Reminders of Old Truths, by Hannah E. Pipe (Longmans, 3/6). We are exceedingly grateful to Miss Pipe for this volume of short essays on subjects concerned with the Christian Religion, and which such practical applications of it as fall under such headings as hospitality, discontent, unhappy marriages, ethics of reproof, manners, etc. The twenty essays of the first part treat of such subjects as Prayer, The Will of God, The Fight of Faith, The Word of Christ. Every subject is treated with profound insight, religious feeling, and wholesome common sense. For instance, what could be better than this--"The Eighth Commandment is broken, not only in spirit, but also literally, by those who keep people waiting for their money." We think that this is a volume which should find a place on every mother's bookshelves.

Fatigue, by A. Mosso; translated by Margaret Drummond. M.A., and W. B. Drummond, M.B. (Swan, Sonnenschein, 4/6). This is one of the extremely valuable monographs devoted to some special problem of psychology and physiology, such as, to quote the translators' preface, "may be expected to result in important additions to the theory of education." Professor Mosso's ergograph, or fatigue recorder, is perhaps one of the most important and interesting of the delicate instruments invented to record and measure the vital and mental processes. This volume describes various experiments performed upon adult subjects, and these happily support principles which are matters of common knowledge among enlightened teachers--such as that a school should be in a quiet situation, that interest should be aroused in the subject of a lesson, that short periods of work alternated with play are desirable. One of the conclusions is less well known and equally important, that is, that games, or any form of athletic exercise, are mischievous during examinations or any period of hard mental work.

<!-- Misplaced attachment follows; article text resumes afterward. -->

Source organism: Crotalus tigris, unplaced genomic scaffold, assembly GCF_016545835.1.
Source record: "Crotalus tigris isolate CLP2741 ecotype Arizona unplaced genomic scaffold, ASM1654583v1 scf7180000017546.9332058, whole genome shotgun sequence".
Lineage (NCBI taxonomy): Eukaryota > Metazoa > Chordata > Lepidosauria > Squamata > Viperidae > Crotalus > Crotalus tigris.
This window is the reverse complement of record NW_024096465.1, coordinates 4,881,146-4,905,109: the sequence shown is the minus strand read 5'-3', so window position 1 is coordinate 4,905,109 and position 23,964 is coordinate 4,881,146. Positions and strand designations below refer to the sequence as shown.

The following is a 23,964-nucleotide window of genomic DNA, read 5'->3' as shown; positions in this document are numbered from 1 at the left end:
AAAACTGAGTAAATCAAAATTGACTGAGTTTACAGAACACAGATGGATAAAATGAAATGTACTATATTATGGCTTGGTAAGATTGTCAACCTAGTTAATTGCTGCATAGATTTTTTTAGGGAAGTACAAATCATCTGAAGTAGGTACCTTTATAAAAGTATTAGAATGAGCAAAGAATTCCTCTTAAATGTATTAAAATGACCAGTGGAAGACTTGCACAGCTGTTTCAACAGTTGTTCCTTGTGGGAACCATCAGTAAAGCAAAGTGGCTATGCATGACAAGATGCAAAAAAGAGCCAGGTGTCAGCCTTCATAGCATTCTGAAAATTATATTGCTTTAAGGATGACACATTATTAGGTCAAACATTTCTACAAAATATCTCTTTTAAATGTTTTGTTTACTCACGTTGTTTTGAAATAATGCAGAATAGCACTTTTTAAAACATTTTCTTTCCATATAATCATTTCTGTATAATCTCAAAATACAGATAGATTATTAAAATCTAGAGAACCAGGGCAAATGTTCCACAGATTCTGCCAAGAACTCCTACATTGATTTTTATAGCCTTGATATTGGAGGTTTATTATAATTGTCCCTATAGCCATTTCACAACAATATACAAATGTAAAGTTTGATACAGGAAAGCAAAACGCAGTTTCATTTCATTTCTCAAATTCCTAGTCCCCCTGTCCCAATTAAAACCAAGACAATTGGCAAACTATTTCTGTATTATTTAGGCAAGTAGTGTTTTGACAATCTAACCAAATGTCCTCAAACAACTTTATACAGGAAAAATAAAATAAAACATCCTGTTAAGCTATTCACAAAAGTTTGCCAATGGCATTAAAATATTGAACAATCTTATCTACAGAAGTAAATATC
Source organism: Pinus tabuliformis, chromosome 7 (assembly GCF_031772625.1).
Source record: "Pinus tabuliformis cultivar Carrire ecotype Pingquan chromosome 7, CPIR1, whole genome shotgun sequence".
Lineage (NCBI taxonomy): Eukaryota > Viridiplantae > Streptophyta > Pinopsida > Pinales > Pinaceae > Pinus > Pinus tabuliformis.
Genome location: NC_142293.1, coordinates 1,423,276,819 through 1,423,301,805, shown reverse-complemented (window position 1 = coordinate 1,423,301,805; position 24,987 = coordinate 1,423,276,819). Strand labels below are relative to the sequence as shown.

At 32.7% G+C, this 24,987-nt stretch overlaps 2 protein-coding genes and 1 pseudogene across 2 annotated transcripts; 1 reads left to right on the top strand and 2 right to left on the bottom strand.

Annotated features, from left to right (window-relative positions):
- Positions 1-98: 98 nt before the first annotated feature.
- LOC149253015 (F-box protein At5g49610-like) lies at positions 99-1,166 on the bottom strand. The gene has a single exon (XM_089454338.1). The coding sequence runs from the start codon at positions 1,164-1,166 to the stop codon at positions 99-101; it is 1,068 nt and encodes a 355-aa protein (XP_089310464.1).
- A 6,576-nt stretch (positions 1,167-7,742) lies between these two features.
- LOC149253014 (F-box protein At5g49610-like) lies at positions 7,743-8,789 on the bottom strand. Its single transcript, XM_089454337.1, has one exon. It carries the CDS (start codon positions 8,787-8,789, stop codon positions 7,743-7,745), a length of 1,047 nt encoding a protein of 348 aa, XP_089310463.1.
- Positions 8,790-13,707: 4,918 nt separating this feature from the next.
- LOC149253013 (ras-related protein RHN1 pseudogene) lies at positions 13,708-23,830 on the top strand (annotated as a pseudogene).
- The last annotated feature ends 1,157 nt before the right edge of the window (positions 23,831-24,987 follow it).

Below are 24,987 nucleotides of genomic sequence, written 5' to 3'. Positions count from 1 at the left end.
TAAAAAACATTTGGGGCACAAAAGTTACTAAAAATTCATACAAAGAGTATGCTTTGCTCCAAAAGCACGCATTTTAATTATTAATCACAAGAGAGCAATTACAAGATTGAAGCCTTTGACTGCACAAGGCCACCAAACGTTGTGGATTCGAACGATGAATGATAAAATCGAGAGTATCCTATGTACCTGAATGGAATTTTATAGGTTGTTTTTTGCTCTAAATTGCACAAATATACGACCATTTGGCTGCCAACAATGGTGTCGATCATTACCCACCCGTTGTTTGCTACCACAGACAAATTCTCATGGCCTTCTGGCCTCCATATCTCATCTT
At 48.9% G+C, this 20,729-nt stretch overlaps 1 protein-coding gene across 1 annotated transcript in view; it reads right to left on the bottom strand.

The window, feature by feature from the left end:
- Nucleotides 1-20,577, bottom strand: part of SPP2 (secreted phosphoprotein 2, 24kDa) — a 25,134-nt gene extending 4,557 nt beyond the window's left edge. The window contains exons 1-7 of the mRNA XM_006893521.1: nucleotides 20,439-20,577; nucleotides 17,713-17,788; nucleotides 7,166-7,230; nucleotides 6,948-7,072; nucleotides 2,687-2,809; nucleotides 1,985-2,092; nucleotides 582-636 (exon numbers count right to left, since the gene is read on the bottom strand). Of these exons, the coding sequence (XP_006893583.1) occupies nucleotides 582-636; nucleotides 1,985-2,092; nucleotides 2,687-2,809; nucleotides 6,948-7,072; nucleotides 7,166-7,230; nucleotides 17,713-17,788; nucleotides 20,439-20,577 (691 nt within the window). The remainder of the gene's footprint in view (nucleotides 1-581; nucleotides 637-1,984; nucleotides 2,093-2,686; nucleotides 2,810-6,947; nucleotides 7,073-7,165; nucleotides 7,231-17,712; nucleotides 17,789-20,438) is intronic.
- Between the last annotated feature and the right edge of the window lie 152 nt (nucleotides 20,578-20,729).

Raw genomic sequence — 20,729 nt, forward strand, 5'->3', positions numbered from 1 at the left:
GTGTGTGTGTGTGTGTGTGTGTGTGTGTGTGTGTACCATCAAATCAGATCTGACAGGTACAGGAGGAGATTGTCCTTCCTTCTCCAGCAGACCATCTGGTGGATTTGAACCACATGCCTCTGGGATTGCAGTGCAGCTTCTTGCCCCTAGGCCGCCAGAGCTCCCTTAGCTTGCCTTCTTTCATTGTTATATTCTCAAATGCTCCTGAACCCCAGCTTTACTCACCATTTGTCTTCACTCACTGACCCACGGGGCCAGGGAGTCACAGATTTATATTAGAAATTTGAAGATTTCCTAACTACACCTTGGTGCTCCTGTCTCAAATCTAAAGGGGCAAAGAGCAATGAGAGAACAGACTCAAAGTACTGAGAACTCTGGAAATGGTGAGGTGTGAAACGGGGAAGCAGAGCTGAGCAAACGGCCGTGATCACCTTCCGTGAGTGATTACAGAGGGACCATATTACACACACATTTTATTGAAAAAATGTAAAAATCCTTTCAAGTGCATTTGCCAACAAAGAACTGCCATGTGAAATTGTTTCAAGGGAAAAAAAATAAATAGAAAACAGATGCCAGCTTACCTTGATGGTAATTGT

Simple Guides to Christian Knowledge, edited by F. Robinson (Longmans, 2/6 each). We congratulate the publishers upon a series so thoughtfully arranged and so beautifully illustrated. We are in sympathy, too, with the Editor of this series, whose desire is "to provide a graduated course of theological study which will be intelligible and interesting to children and young people." The first volume--The Story of our Lord's Life, by Mrs. Montgomery--is a simply-told account of our Lord's life, somewhat of the calibre of our old friends, Peep of Day and Line upon Line. It does not quite satisfy us, because we find the beautiful language of the Gospels appeals very strongly to the minds of children, and needs no more than a few words of explanation and illustration; but from the standpoint of the author, Mrs. Montgomery's book is well done. The Early Story of Israel, by Mr. J. S. Thomas, is a valuable little book which may be well read as a companion to the Bible narrative. The illustrations are exceptionally beautiful, being photographs of the great pictures on the several subjects. Also both text and illustrations bring the Bible text into line with recent discoveries; for example, we have a photograph and a translation of parts of the seven Chaldean tablets describing the Creation. The maps are admirable.

The Teaching of the Catechism, by Beatrice A. Ward. This seems to us a singularly valuable and plain book about the catechism, made simple for children by a plain presentation of the ideas proper to the subject rather than by much talk or unnecessary illustration. It expresses sound but not extreme Churchmanship, and makes for "sober walking in pure Gospel ways." We believe many parents will be glad to use Miss Ward's book in teaching their children.